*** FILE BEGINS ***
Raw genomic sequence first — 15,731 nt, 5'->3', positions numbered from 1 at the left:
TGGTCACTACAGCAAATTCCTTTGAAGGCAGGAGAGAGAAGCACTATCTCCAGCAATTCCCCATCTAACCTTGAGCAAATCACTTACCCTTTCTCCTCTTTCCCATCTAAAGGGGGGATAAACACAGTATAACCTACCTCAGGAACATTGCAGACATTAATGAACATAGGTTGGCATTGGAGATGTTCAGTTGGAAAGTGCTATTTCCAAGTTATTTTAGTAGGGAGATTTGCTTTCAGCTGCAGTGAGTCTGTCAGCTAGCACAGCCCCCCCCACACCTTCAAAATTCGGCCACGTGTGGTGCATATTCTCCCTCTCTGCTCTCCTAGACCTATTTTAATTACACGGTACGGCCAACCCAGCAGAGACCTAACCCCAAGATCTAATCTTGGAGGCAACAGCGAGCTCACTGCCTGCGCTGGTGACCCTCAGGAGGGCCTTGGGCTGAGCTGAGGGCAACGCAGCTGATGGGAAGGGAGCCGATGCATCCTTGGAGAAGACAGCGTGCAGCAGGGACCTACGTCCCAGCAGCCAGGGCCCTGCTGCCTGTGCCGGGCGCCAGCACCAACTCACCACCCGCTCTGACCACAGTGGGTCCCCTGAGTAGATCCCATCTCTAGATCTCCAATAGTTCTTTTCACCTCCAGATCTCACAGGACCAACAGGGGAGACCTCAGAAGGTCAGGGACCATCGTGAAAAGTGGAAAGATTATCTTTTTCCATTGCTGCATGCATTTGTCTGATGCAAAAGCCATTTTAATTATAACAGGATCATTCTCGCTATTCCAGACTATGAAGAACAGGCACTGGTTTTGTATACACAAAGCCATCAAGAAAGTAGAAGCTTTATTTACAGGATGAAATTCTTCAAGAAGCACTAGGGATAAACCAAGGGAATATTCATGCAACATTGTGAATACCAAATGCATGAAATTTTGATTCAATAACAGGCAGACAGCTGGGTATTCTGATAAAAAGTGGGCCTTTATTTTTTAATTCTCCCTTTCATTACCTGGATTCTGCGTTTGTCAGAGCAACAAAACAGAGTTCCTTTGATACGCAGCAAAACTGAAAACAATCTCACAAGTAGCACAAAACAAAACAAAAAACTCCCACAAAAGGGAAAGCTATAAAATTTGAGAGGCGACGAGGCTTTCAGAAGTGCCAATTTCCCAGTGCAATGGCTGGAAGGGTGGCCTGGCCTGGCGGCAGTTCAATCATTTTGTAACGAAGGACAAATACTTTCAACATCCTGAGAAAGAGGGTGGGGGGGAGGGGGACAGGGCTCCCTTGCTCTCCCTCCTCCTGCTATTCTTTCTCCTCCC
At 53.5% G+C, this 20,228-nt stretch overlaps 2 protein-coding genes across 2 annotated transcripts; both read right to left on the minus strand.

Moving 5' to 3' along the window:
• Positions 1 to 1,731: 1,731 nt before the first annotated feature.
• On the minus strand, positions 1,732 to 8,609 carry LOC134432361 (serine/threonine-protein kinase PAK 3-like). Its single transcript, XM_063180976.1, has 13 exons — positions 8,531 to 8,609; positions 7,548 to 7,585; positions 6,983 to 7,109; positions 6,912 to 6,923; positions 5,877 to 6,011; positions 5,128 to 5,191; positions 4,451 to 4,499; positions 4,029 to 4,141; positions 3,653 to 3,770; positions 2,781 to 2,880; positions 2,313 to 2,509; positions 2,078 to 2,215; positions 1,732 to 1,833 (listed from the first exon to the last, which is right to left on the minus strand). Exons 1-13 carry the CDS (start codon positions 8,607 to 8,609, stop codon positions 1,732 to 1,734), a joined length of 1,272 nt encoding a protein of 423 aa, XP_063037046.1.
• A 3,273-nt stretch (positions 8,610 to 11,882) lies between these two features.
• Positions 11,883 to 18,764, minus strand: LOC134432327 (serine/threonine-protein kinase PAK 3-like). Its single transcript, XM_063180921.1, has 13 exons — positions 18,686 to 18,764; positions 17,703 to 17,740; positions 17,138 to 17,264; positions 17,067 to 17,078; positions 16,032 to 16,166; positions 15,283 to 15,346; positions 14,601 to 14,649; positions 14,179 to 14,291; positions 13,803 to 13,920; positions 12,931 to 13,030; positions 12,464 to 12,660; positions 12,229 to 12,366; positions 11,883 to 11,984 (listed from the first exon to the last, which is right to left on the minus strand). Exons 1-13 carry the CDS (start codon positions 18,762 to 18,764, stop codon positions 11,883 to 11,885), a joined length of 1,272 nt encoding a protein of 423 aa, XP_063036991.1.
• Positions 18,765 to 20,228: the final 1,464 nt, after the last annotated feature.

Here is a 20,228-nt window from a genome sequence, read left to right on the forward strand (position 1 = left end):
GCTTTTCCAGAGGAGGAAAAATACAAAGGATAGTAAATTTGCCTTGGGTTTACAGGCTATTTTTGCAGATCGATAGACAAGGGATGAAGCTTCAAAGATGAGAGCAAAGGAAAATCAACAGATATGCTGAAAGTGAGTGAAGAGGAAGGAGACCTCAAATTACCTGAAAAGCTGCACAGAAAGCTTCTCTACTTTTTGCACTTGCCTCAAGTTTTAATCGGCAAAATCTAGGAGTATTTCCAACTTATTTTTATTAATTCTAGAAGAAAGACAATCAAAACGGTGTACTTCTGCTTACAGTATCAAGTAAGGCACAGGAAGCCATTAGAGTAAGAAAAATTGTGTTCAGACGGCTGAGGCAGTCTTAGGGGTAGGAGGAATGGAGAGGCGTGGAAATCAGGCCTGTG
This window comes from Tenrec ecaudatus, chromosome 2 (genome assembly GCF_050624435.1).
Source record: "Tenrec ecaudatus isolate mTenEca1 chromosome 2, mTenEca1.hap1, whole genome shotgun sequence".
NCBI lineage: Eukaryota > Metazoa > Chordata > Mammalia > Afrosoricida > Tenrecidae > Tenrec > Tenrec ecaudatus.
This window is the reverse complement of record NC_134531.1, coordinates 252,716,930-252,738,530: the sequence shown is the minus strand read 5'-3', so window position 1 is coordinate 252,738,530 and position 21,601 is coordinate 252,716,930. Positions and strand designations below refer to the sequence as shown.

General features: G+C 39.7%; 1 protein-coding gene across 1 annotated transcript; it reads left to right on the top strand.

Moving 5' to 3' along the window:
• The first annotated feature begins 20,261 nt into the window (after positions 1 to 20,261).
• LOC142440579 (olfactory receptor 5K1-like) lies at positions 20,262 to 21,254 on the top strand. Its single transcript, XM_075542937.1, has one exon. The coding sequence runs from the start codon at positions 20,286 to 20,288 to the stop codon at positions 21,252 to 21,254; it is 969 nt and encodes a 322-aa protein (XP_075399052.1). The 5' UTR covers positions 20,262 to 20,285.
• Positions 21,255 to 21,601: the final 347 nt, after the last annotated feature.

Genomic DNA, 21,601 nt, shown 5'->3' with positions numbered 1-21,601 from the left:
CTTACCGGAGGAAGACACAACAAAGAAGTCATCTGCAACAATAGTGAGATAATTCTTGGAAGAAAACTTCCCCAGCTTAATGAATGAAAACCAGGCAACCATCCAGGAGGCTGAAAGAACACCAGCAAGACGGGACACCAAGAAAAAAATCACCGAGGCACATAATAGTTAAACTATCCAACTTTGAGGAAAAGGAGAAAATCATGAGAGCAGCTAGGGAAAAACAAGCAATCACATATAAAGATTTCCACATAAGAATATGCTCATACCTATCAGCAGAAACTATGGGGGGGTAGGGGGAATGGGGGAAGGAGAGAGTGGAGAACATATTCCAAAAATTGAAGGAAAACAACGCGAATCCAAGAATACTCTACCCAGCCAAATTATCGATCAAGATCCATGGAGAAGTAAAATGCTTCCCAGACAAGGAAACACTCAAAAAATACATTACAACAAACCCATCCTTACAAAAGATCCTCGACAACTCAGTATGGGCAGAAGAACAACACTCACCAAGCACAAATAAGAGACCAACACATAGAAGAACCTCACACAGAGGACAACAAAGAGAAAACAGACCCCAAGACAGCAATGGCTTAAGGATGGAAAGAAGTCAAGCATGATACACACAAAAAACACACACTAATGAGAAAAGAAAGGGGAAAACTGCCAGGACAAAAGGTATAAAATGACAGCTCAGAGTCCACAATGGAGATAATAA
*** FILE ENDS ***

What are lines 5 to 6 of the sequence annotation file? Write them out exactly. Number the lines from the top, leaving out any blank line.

• Positions 1 to 1,731: 1,731 nt before the first annotated feature.
• On the minus strand, positions 1,732 to 8,609 carry LOC134432361 (serine/threonine-protein kinase PAK 3-like). Its single transcript, XM_063180976.1, has 13 exons — positions 8,531 to 8,609; positions 7,548 to 7,585; positions 6,983 to 7,109; positions 6,912 to 6,923; positions 5,877 to 6,011; positions 5,128 to 5,191; positions 4,451 to 4,499; positions 4,029 to 4,141; positions 3,653 to 3,770; positions 2,781 to 2,880; positions 2,313 to 2,509; positions 2,078 to 2,215; positions 1,732 to 1,833 (listed from the first exon to the last, which is right to left on the minus strand). Exons 1-13 carry the CDS (start codon positions 8,607 to 8,609, stop codon positions 1,732 to 1,734), a joined length of 1,272 nt encoding a protein of 423 aa, XP_063037046.1.